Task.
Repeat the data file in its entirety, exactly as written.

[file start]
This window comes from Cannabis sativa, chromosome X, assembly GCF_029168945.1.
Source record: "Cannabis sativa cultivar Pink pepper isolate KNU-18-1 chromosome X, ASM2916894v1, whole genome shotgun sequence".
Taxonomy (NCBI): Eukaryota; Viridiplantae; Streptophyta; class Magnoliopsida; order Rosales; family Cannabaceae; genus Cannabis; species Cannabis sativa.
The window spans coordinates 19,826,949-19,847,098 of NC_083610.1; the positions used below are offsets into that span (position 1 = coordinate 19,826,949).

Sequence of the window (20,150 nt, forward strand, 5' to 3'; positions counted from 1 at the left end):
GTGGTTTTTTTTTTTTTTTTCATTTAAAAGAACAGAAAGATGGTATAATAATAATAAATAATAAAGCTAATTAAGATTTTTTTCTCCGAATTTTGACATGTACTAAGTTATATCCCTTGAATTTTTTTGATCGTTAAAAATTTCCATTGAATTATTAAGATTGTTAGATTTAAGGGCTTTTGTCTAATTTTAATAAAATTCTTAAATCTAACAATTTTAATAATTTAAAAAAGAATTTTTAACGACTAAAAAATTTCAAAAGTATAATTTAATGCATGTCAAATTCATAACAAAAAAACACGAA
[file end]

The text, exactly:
This window comes from Cannabis sativa, chromosome X, assembly GCF_029168945.1.
Source record: "Cannabis sativa cultivar Pink pepper isolate KNU-18-1 chromosome X, ASM2916894v1, whole genome shotgun sequence".
Taxonomy (NCBI): Eukaryota; Viridiplantae; Streptophyta; class Magnoliopsida; order Rosales; family Cannabaceae; genus Cannabis; species Cannabis sativa.
The window spans coordinates 19,826,949-19,847,098 of NC_083610.1; the positions used below are offsets into that span (position 1 = coordinate 19,826,949).

Sequence of the window (20,150 nt, forward strand, 5' to 3'; positions counted from 1 at the left end):
GTGGTTTTTTTTTTTTTTTTCATTTAAAAGAACAGAAAGATGGTATAATAATAATAAATAATAAAGCTAATTAAGATTTTTTTCTCCGAATTTTGACATGTACTAAGTTATATCCCTTGAATTTTTTTGATCGTTAAAAATTTCCATTGAATTATTAAGATTGTTAGATTTAAGGGCTTTTGTCTAATTTTAATAAAATTCTTAAATCTAACAATTTTAATAATTTAAAAAAGAATTTTTAACGACTAAAAAATTTCAAAAGTATAATTTAATGCATGTCAAATTCATAACAAAAAAACACGAA